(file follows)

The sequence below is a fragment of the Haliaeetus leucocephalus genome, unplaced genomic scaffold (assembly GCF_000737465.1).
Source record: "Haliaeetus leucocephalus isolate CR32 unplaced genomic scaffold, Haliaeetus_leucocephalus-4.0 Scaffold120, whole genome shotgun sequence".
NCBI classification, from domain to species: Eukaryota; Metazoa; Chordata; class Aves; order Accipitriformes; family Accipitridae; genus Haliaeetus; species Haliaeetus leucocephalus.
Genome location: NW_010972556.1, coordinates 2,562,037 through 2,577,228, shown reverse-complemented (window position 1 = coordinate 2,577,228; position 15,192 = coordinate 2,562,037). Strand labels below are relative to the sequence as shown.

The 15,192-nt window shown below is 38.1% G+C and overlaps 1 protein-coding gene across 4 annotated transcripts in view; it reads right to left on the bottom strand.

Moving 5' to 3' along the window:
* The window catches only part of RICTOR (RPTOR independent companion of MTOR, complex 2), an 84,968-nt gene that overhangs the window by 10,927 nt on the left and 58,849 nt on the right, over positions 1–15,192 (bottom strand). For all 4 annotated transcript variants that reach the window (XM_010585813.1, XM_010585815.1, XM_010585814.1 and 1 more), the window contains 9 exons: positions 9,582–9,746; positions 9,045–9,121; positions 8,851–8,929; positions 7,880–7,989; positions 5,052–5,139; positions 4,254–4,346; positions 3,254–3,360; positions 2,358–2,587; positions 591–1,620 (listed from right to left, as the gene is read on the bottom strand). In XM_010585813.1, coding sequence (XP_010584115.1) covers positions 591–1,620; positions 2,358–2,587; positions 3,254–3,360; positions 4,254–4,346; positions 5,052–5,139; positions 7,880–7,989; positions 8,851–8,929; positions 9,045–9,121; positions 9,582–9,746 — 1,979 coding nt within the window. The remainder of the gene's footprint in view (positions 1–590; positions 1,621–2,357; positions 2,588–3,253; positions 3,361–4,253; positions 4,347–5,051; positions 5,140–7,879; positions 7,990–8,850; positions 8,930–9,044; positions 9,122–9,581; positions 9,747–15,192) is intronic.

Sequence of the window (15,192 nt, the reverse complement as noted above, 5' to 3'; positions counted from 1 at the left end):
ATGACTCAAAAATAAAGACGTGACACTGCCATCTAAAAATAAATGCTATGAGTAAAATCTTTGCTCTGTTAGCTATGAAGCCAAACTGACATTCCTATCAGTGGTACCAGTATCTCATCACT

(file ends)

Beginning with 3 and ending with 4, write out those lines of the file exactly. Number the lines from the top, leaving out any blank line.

NCBI classification, from domain to species: Eukaryota; Metazoa; Chordata; class Aves; order Accipitriformes; family Accipitridae; genus Haliaeetus; species Haliaeetus leucocephalus.
Genome location: NW_010972556.1, coordinates 2,562,037 through 2,577,228, shown reverse-complemented (window position 1 = coordinate 2,577,228; position 15,192 = coordinate 2,562,037). Strand labels below are relative to the sequence as shown.